Johor fishermen, eatery owners hit hard by pollution fears, Latest World News - The New Paper

Johor fishermen, eatery owners hit hard by pollution fears

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JOHOR BARU : Fishermen in Johor's Pasir Gudang district, where dozens of people fell sick due to toxic fumes in the past week, want the state government to come out with an assurance that all seafood products there are safe.

One of them, Mr Erman Zainal, 45, said business had been declining since the Sungai Kim Kim river pollution incident in March.

He hoped the government would step in to help them.

A recent visit by The Star to Kampung Pasir Gudang Baru fishermen's market found the usually busy place quiet and devoid of customers, although fresh fish was on display.

Johor Fishermen's Association chairman Mohamad Dolmat said the state has enough experts who can determine whether the marine life in Pasir Gudang is safe for consumption or not.

He said: "Although it is only air pollution, the public's perception is that it covers all, due to the previous Sungai Kim Kim incident."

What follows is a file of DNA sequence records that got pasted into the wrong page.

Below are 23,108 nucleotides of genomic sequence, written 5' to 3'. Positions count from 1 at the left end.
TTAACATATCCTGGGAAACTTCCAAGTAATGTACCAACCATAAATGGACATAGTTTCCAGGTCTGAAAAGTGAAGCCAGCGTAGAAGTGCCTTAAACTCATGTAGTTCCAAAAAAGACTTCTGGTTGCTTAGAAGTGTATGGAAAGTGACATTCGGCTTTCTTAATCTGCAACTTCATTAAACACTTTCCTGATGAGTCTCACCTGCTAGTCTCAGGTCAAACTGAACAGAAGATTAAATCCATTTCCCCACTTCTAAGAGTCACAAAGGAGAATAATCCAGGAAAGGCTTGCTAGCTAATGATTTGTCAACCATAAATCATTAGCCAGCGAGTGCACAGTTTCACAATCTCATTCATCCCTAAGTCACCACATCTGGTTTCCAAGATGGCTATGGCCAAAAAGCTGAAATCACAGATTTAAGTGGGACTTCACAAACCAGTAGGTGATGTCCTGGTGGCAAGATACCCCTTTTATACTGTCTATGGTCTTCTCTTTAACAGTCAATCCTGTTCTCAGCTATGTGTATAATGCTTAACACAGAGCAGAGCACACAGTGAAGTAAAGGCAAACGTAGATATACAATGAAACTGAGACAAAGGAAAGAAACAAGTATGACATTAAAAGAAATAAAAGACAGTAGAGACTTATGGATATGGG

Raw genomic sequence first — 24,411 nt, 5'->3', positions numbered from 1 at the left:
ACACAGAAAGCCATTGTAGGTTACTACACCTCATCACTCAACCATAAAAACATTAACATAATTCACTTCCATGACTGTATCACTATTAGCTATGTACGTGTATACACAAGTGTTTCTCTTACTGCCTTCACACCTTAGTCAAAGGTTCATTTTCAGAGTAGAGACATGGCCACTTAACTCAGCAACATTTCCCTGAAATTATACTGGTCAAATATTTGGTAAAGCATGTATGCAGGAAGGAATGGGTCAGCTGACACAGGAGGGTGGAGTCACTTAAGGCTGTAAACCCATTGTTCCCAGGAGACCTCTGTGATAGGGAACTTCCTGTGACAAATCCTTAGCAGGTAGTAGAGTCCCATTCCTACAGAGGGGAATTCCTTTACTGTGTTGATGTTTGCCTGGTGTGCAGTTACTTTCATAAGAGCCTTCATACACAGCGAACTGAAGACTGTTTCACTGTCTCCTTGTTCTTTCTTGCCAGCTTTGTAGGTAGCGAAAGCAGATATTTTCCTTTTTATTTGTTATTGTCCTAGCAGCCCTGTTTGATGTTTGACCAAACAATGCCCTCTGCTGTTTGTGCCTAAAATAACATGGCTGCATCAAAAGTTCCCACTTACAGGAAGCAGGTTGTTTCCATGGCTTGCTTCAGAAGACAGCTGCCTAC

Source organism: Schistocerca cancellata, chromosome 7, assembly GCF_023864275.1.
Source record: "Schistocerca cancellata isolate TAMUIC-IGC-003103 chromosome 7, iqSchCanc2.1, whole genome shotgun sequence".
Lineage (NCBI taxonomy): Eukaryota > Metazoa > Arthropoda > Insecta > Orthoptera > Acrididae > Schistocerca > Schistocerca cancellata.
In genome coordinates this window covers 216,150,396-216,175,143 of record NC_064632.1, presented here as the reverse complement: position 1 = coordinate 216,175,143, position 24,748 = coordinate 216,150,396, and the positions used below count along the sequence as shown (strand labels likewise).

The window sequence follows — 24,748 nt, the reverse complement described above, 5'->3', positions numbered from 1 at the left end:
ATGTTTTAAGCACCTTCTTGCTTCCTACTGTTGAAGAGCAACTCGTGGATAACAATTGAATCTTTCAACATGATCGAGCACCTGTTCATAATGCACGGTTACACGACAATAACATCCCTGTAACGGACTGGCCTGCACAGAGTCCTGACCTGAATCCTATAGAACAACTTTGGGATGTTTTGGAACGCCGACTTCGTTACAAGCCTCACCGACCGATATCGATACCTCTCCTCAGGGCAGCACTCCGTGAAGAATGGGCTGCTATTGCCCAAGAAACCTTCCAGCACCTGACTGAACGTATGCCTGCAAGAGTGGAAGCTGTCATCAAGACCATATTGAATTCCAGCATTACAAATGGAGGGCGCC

More than 100 students were affected last week and early this week by the noxious fumes that caused vomiting and breathing difficulties.

All educational institutions have been ordered to be closed since the latest incident, which appeared to be similar to the Sungai Kim Kim cases.

South Johor Fishermen's Association chairman Azli Mohamad Aziz said the repeat pollution in Pasir Gudang has hampered the area's fish market recovery process.

"Before Sungai Kim Kim, our fishermen could make about RM1,000 (S$330) a month, but after the incident, our income has become unstable, with our overall market performance having dropped about 40 per cent."

Many restaurant owners are concerned that the second wave of pollution will badly affect their business.

Ms Rorusani Ngah, who operates a food stall not far from Sekolah Agama Taman Mawar, in the Taman Mawar area where cases were first reported last Thursday, said that since the pollution happened, her business has suffered.

"People are afraid to come, fearing that they may get sick from breathing the air here or get food poisoning," she said. - THE STAR